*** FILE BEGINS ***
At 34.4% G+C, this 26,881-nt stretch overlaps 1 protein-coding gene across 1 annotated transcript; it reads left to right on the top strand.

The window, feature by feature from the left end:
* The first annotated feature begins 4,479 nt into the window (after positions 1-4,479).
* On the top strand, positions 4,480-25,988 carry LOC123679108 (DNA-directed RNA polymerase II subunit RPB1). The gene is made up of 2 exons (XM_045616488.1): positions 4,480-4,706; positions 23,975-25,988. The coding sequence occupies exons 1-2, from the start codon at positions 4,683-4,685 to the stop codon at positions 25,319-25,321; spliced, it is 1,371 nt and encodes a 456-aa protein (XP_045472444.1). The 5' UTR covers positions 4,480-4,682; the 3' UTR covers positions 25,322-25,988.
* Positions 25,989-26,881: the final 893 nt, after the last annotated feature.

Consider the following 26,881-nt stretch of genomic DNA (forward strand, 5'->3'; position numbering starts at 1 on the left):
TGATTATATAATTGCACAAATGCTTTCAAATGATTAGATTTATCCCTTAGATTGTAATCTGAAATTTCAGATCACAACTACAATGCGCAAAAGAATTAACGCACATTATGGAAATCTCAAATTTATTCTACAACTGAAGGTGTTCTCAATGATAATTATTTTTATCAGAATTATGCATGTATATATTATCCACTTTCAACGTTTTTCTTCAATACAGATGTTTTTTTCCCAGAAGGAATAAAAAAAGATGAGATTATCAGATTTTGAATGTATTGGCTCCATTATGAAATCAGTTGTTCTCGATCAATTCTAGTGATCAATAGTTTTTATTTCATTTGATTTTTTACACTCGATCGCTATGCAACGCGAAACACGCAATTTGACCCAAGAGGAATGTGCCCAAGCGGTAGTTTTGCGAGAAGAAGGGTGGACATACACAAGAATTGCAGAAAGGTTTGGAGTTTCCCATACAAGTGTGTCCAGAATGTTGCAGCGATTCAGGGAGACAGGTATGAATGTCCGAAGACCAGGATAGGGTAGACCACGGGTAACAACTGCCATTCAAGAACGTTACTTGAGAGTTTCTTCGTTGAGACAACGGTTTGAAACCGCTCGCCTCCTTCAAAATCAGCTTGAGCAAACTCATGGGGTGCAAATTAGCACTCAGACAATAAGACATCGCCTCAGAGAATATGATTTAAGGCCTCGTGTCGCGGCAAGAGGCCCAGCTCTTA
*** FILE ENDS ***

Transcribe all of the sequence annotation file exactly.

At 34.4% G+C, this 26,881-nt stretch overlaps 1 protein-coding gene across 1 annotated transcript; it reads left to right on the top strand.

The window, feature by feature from the left end:
* The first annotated feature begins 4,479 nt into the window (after positions 1-4,479).
* On the top strand, positions 4,480-25,988 carry LOC123679108 (DNA-directed RNA polymerase II subunit RPB1). The gene is made up of 2 exons (XM_045616488.1): positions 4,480-4,706; positions 23,975-25,988. The coding sequence occupies exons 1-2, from the start codon at positions 4,683-4,685 to the stop codon at positions 25,319-25,321; spliced, it is 1,371 nt and encodes a 456-aa protein (XP_045472444.1). The 5' UTR covers positions 4,480-4,682; the 3' UTR covers positions 25,322-25,988.
* Positions 25,989-26,881: the final 893 nt, after the last annotated feature.

Consider the following 26,881-nt stretch of genomic DNA (forward strand, 5'->3'; position numbering starts at 1 on the left):
TGATTATATAATTGCACAAATGCTTTCAAATGATTAGATTTATCCCTTAGATTGTAATCTGAAATTTCAGATCACAACTACAATGCGCAAAAGAATTAACGCACATTATGGAAATCTCAAATTTATTCTACAACTGAAGGTGTTCTCAATGATAATTATTTTTATCAGAATTATGCATGTATATATTATCCACTTTCAACGTTTTTCTTCAATACAGATGTTTTTTTCCCAGAAGGAATAAAAAAAGATGAGATTATCAGATTTTGAATGTATTGGCTCCATTATGAAATCAGTTGTTCTCGATCAATTCTAGTGATCAATAGTTTTTATTTCATTTGATTTTTTACACTCGATCGCTATGCAACGCGAAACACGCAATTTGACCCAAGAGGAATGTGCCCAAGCGGTAGTTTTGCGAGAAGAAGGGTGGACATACACAAGAATTGCAGAAAGGTTTGGAGTTTCCCATACAAGTGTGTCCAGAATGTTGCAGCGATTCAGGGAGACAGGTATGAATGTCCGAAGACCAGGATAGGGTAGACCACGGGTAACAACTGCCATTCAAGAACGTTACTTGAGAGTTTCTTCGTTGAGACAACGGTTTGAAACCGCTCGCCTCCTTCAAAATCAGCTTGAGCAAACTCATGGGGTGCAAATTAGCACTCAGACAATAAGACATCGCCTCAGAGAATATGATTTAAGGCCTCGTGTCGCGGCAAGAGGCCCAGCTCTTA